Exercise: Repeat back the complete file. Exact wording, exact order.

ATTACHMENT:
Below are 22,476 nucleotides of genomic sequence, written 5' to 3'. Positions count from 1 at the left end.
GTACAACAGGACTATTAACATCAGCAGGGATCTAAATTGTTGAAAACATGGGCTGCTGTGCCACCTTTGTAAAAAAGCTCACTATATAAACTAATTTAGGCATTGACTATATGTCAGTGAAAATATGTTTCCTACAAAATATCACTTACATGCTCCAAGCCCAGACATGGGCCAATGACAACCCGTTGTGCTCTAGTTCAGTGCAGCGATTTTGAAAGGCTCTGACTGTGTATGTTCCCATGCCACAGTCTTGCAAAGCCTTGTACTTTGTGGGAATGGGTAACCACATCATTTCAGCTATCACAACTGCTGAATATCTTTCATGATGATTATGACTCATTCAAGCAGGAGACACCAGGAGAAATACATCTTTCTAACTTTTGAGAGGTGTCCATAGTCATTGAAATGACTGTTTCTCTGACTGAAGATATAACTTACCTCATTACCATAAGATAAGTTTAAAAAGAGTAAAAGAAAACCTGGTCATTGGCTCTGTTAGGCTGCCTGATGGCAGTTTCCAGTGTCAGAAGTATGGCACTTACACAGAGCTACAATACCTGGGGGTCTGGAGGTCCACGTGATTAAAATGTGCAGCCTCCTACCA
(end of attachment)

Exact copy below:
Below are 22,476 nucleotides of genomic sequence, written 5' to 3'. Positions count from 1 at the left end.
GTACAACAGGACTATTAACATCAGCAGGGATCTAAATTGTTGAAAACATGGGCTGCTGTGCCACCTTTGTAAAAAAGCTCACTATATAAACTAATTTAGGCATTGACTATATGTCAGTGAAAATATGTTTCCTACAAAATATCACTTACATGCTCCAAGCCCAGACATGGGCCAATGACAACCCGTTGTGCTCTAGTTCAGTGCAGCGATTTTGAAAGGCTCTGACTGTGTATGTTCCCATGCCACAGTCTTGCAAAGCCTTGTACTTTGTGGGAATGGGTAACCACATCATTTCAGCTATCACAACTGCTGAATATCTTTCATGATGATTATGACTCATTCAAGCAGGAGACACCAGGAGAAATACATCTTTCTAACTTTTGAGAGGTGTCCATAGTCATTGAAATGACTGTTTCTCTGACTGAAGATATAACTTACCTCATTACCATAAGATAAGTTTAAAAAGAGTAAAAGAAAACCTGGTCATTGGCTCTGTTAGGCTGCCTGATGGCAGTTTCCAGTGTCAGAAGTATGGCACTTACACAGAGCTACAATACCTGGGGGTCTGGAGGTCCACGTGATTAAAATGTGCAGCCTCCTACCA